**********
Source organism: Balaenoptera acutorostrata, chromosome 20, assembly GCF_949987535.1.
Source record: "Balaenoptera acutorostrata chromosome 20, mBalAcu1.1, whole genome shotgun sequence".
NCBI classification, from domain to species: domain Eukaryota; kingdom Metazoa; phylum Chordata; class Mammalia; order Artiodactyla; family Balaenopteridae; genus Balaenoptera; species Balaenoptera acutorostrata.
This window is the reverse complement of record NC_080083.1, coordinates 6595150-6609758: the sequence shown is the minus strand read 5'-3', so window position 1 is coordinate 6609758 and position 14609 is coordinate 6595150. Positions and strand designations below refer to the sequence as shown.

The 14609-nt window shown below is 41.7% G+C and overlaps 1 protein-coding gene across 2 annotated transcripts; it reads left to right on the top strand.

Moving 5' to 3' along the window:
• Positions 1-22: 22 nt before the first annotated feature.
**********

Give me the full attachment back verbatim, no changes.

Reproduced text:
Source organism: Balaenoptera acutorostrata, chromosome 20, assembly GCF_949987535.1.
Source record: "Balaenoptera acutorostrata chromosome 20, mBalAcu1.1, whole genome shotgun sequence".
NCBI classification, from domain to species: domain Eukaryota; kingdom Metazoa; phylum Chordata; class Mammalia; order Artiodactyla; family Balaenopteridae; genus Balaenoptera; species Balaenoptera acutorostrata.
This window is the reverse complement of record NC_080083.1, coordinates 6595150-6609758: the sequence shown is the minus strand read 5'-3', so window position 1 is coordinate 6609758 and position 14609 is coordinate 6595150. Positions and strand designations below refer to the sequence as shown.

The 14609-nt window shown below is 41.7% G+C and overlaps 1 protein-coding gene across 2 annotated transcripts; it reads left to right on the top strand.

Moving 5' to 3' along the window:
• Positions 1-22: 22 nt before the first annotated feature.